All About ZIP Files, Compression, Encryption, and Alternatives

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File size is expensive. We forget that sometimes because we buy personal computers with 5- or 10-times as much disk space as we will ever need. For most individual users, disk space isn't expensive.

But for online businesses and web-facing companies, file size can become a big deal. If you host thousands (or millions) of files, data storage costs become a serious concern. And if you serve those file to thousands (or millions) of end-users, bandwidth costs are also a huge concern.

All About ZIP files

Cutting the size of each of those files by 30% or 40% can be a huge benefit. Additionally, when transferring files (like when a user downloads something), each transfer has a tiny additional bandwidth and computing cost — it is cheaper to transfer on 100MB file than to transfer ten 10MB files.

Because of this, it shouldn't be surprising that so many downloadable files available online use ZIP or another compression format. It is important to know a bit about ZIP (and other) files, how they work, and what you need to use them.

Several popular Content Management Systems (notably, WordPress) use ZIP files for theme and plugin uploads, as well as for system backup archives, so anyone running a WordPress (or other CMS) website has an additional incentive to understand this topic.

What does ZIP do?

ZIP (or .zip) is an archive file format. Many files, including folders and sub-folders, can be "zipped-up" into a single ZIP file. The ZIP file is much smaller than the original files, and the archive can be transferred as a single unit (instead of several individual files).

Generally speaking, ZIP files cannot be used by applications or viewed. If you ZIP up an image or a movie, for example, you can't see the image or movie until you "unzip" the file. For this reason, ZIP is mostly used today as a file transfer format. It is also used for file system backups.

Alternatives to ZIP

There are a handful of different file formats and utilities the accomplish almost exactly the same things as ZIP: tar, 7zip, rar.

While some of the underlying mathematics and theory are different, from a user perspective these are largely interchangeable. For this article we'll mostly just talk about ZIP files, but everything applies almost equally to these other formats. The one thing that is different is what tools you may need to unpack or unzip the files for use. The end of the article will include information about these different tools for the most popular formats along with ZIP.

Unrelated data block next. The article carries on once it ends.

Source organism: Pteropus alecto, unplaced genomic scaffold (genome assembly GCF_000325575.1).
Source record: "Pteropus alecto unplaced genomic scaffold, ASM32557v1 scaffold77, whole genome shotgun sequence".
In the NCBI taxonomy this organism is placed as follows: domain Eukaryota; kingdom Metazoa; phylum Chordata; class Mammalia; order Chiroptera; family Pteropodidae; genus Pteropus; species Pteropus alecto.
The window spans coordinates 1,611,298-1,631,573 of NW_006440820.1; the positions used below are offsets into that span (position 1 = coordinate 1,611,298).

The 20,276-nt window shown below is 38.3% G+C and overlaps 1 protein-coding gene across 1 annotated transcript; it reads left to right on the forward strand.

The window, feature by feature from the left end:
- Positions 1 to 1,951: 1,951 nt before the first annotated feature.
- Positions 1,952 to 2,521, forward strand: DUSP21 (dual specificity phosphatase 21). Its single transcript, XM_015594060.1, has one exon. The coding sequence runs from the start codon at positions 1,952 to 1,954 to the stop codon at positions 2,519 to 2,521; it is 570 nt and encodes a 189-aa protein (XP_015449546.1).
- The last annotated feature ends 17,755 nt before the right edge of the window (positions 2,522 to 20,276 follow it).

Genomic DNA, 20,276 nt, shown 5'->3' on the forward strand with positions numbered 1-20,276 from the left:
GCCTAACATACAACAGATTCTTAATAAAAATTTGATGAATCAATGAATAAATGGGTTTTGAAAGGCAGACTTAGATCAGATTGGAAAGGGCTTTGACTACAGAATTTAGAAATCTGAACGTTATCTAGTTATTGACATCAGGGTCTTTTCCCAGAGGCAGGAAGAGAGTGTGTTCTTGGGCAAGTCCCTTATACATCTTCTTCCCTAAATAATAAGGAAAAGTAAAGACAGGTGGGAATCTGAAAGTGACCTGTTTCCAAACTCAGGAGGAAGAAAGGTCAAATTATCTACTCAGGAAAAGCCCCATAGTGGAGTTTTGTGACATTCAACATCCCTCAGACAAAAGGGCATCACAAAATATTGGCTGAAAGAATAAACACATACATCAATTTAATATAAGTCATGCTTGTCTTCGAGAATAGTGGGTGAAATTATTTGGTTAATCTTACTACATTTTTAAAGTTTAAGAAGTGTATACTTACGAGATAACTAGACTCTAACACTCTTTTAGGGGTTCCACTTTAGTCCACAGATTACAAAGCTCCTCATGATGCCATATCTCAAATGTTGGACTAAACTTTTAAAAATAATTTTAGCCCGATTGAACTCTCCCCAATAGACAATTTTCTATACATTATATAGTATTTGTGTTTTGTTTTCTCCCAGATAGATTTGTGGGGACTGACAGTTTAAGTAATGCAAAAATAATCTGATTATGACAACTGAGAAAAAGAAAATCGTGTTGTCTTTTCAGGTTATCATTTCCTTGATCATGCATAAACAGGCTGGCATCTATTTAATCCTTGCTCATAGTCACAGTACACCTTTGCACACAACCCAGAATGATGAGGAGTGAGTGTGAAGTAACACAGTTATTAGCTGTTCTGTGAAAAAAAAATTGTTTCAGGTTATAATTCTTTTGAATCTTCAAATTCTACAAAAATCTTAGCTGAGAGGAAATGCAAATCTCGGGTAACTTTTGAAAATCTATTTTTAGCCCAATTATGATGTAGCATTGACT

Lossless Compression

The most important thing about ZIP is that it makes files smaller. To understand how ZIP does that, you have to understand how data compression works.

There are two kinds of compression — lossy compression and lossless compression. Lossy compression is easiest to understand; the data is made smaller by removing some of the detail or fidelity. This is done quite often with music and images — we just remove a little of the detail, down-sample is just a little, reduce the resolution. This works because humans can only perceive so much; you can take quite a lot out of an image without anyone noticing.

But lossy compression doesn't work for some cases. You can't send someone a software application with some of the function removed, or a file archive with some of the files missing.

Lossless compression means making the data smaller in such a way that the original can be completely reconstructed — no information is lost.

A (simplified) example of lossless compression

To imagine how this might be done, imagine a list of pixels for an image. Each pixel is a particular color represented by six digits (like 3D590D). an array of thousands of these pixels encodes the information needed for the image. Image that if we dropped into the middle of this list of pixel-colors, and we saw this:

3F39A1 | 3F39A1 | 3F39A1 | 3F39A1 | 3F39A2 | 3F39BB

How likely is that? Several pixels next to each other with the same color, followed by a couple that are only a little different? Very likely.

We could designate a particular symbol (like %) to mean "repeat," and compress that string of pixels into:

3F39A1 | % | % | % | 3F39A2 | 3F39BB

Next, we could define an increment symbol that lets us specify one color based on the previous color. The difference between 3F39A1 and 3F39A2 is only one, and the difference to the last value from there is 19:

3F39A1 | % | % | % | + | +19

Finally, we could remove the spacer characters, leaving us with:


So now we have compressed that list of pixels form 51 characters to 13 — almost a 75% reduction.

Real life lossless compression

In reality, lossless compression is much more complex, using more techniques. And it works on the underlying data, not on the color representation inside the file format. But the concept is the same: use patterns in the data (repetition, incremental sequencing) to find ways opreserving the information while decreasing the number of bits needed to store it.

The instructions for how to zip-up and unzip the data are built-into the various zipping software utilities.


Another thing that ZIP (and other archivers) can do is encryption. This is when a file is password-protected so that only someone with the password can unzip the file.

It's important to realize that password protection for encrypted files is not a matter of permission. The password isn't stored anywhere, there is no password recovery, and you can't circumvent the encryption or change your password.

That's because with file encryption, the password is actually used in the encryption algorithm.

A (simplified) password-encryption example

Let's take our compressed string from the last example:


Now, we need a password — lets say 12345. We could use the password itself in order to encrypt the string.